While many countries have been including estimates for these banned activities for years, this is the first time Ireland has included them — at the behest of the EU and the UN — to conform to a new method of calculating countries’ wealth globally.
The CSO calculated that illegal economic activities amounted to 0.72% of the country’s GDP last year — similar to Britain’s. Germany and France both put theirs at around 3%, Italy at 2.4% and Spain at 1%. However, while the money circulates in the economy, it does not benefit the State in the form of tax.
As a result of the inclusion, Ireland’s official deficit figures — the sum the Government has to borrow to fund daily spending — has decreased by 1.5%, the most of any EU country under the new methodology.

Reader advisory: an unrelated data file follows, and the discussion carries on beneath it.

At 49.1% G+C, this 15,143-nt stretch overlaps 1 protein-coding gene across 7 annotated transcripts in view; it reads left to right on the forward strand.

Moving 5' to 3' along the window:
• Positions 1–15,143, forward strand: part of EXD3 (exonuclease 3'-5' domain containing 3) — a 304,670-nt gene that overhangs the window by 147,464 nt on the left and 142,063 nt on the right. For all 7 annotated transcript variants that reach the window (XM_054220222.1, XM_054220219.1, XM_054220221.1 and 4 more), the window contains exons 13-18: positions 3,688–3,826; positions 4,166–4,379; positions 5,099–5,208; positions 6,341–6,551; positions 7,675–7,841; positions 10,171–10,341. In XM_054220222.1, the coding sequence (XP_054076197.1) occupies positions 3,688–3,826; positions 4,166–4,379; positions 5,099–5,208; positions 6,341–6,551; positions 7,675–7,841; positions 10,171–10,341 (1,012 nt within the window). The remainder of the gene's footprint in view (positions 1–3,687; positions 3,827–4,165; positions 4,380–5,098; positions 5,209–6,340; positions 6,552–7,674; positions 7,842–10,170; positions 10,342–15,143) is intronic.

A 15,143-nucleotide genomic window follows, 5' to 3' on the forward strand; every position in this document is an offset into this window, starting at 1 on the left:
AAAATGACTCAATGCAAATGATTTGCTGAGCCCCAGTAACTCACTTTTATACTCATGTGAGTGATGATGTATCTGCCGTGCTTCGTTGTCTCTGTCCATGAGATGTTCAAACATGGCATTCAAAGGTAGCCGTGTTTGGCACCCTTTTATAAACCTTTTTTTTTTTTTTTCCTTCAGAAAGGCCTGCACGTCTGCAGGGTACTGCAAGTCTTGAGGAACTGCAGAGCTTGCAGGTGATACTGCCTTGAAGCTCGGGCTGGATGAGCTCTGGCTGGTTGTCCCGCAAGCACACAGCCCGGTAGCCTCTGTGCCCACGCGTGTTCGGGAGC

A third of this also includes sums spent on research and development which amounted to around €7bn last year.
This leaves the deficit at around 5.7%, the fifth highest after Spain, Slovenia, Greece, and Britain.
However, European Commission officials say this does not mean that Ireland has to do less in the national budget to get the deficit down to the target of under 3%, because this is calculated on the structural deficit figures that do not take account of the normal business cycle.
The country’s debt profile was also helped by the change, decreasing by 0.8%, but still leaving the country with the fourth highest at 123%, after Italy, Greece, and Portugal.
The changes to the calculating method saw the EU GDP increase by 3.67% with capitalisation of R&D accounting for half this, debt ratio down by 1.8 percentage points and an improvement in the deficit by 0.1pp.